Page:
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Why Is No One Talking About Apache Corp. Stock?

John Bromels, The Motley Fool

When most people think about oil and gas drillers, they think about integrated majors like ExxonMobil (NYSE: XOM) or maybe a producer whose name they've seen on a gas station, like Hess (NYSE: HES). One most don't think about is Apache Corporation (NYSE: APA)

That's natural: Independent oil and gas exploration and production companies don't exactly need to advertise to the public, since your average consumer doesn't have much need for a barrel of unrefined crude oil or a thousand cubic feet of natural gas. But what really shocks me is how few investors are talking about Apache, which not only looks like one of the best buys in the oil patch right now but has major growth potential.

Here's why you should be thinking about Apache, even if nobody's talking about it.

Small oil drums, a pool of black liquid, coins and currency bills, a paper with graphs, and a pen sit on a wooden surface.

Although the stock market hasn't rewarded Apache, the oil and gas driller seems like a top candidate for outperformance. Image source: Getty Images.

A screaming bargain

In August 2016, in the depths of the oil price slump, the stock market was valuing Apache at just under $20 billion. At the time, Apache had major operations in the North Sea and Egypt, plus some lower-margin North American assets, including Canadian tar sands projects.

But in September, Apache made a major announcement: It had been quietly picking up acreage in an area of West Texas called the Delaware Basin -- a subset of the large Permian Basin shale formation. Because nobody expected much oil or gas in the region, Apache had been able to grab some 300,000 acres at a bargain price of just $1,300 per acre. The company had done extensive testing in the region and stunned the energy world with its findings.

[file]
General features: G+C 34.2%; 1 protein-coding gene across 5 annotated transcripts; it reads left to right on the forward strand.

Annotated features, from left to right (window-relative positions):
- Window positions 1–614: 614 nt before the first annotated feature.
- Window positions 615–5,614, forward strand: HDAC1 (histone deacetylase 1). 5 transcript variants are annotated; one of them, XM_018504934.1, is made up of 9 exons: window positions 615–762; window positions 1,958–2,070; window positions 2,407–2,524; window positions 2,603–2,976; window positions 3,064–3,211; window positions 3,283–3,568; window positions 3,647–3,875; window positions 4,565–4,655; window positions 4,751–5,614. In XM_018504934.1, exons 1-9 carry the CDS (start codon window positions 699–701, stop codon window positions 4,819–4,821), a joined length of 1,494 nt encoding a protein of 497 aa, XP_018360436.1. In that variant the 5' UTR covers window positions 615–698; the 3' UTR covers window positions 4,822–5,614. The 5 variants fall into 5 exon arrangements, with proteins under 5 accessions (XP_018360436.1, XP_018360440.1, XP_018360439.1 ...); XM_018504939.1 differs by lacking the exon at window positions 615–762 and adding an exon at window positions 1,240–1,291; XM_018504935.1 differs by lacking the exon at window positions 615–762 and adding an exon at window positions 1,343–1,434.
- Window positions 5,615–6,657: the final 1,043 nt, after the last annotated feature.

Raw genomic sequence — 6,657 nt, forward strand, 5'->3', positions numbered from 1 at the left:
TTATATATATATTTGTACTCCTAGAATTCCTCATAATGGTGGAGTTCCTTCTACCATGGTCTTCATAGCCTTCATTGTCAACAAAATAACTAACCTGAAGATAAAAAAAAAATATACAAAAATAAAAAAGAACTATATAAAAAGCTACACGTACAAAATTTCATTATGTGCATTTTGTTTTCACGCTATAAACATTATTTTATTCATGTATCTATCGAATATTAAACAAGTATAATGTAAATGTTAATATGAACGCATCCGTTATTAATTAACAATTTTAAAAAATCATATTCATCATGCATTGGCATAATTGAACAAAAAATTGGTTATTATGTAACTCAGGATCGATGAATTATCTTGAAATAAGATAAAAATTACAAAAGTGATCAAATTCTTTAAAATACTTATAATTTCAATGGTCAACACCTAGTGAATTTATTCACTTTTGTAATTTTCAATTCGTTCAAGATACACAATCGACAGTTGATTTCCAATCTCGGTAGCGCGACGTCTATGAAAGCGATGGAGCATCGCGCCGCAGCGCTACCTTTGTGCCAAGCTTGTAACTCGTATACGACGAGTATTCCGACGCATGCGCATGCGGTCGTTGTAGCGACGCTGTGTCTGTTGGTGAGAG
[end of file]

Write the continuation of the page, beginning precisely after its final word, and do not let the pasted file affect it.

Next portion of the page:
Far from being empty of oil and gas, Apache's initial testing indicated that there were at least 3 billion barrels of oil and 75 trillion cubic feet of natural gas underneath its play. Almost overnight, Apache's market cap soared to about $24 billion. Land prices in the region shot up as well, with companies paying between $30,000 and $40,000 per acre to get in on the action.

But ironically, Apache's share price -- along with its market cap -- has trended lower since then, even as the company confirmed the existence of more and more oil and gas in the play. Today, the company has a market cap of about $17 billion...less than it did before the West Texas play -- dubbed Alpine High -- was announced.

Here's why that seems completely crazy.

It doesn't add up

As I mentioned, Apache owns about 300,000 acres at Alpine High, and adjacent land has been selling for $30,000 per acre to $40,000 per acre. Let's use the more conservative $30,000 figure. That puts an approximate sale value for Alpine High of $9 billion...just for the land alone. In other words, it's worth more than half of Apache's market cap. 

But remember, those sale prices were for undeveloped land, and since its big announcement in 2016, Apache has been devoting a lot of capital to building out the oil and gas infrastructure in the region. By the time 2018 is done, Apache will have spent nearly $1 billion in capital on Alpine High infrastructure. That increases Alpine High's value; even if we say that the capital expenditures are worth half of what Apache paid for them, it implies a market value of about $9.5 billion for Alpine High.